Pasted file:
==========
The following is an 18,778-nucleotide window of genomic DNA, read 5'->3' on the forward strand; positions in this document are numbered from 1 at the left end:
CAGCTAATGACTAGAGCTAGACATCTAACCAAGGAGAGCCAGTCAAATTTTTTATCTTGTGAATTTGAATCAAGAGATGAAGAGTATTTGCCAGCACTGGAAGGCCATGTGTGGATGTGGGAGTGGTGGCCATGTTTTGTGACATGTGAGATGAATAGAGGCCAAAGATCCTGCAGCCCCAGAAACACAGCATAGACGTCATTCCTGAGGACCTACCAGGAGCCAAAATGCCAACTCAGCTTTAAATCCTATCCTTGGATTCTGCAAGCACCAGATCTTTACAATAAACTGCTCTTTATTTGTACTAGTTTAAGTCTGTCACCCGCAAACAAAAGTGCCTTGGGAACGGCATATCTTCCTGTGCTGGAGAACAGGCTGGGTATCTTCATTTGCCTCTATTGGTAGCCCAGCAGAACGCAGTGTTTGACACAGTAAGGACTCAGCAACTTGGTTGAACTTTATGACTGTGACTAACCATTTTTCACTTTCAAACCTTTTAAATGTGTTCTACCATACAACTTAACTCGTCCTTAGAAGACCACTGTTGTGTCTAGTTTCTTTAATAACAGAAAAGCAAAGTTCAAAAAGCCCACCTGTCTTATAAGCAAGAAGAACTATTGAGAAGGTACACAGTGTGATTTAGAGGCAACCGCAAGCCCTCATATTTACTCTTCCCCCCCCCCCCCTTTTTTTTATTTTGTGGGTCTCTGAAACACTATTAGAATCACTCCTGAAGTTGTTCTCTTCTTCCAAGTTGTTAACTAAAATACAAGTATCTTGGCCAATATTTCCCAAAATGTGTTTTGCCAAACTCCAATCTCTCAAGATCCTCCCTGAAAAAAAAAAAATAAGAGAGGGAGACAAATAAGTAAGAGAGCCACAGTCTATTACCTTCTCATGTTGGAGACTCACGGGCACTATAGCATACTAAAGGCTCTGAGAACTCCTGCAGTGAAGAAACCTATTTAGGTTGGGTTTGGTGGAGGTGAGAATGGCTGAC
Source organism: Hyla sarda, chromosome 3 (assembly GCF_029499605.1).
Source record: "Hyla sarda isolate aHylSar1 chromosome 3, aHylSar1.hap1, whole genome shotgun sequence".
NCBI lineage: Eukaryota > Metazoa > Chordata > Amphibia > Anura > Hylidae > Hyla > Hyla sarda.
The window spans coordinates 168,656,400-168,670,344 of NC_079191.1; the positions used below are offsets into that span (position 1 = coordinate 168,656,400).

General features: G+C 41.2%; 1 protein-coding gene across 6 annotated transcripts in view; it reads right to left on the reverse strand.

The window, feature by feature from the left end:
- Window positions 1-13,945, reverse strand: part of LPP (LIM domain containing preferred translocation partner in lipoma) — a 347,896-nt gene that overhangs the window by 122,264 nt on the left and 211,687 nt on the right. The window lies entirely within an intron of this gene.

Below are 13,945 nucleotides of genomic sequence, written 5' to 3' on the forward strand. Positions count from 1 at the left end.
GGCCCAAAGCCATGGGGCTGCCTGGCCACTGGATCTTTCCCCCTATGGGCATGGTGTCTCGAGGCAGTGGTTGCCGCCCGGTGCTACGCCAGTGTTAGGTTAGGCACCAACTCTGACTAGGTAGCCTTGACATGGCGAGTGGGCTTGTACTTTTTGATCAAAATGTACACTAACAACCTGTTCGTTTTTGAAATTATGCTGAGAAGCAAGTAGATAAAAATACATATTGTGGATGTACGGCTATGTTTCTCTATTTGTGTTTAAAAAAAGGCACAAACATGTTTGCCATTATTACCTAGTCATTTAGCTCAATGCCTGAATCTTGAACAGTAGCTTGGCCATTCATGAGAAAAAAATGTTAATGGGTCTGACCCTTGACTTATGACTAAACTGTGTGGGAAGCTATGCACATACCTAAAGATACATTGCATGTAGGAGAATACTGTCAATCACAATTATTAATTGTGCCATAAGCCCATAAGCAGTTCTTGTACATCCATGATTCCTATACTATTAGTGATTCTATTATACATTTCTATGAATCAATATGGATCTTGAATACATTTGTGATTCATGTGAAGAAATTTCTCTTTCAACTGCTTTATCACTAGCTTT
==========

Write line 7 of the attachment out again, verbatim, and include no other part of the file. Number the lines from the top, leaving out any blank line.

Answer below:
General features: G+C 41.2%; 1 protein-coding gene across 6 annotated transcripts in view; it reads right to left on the reverse strand.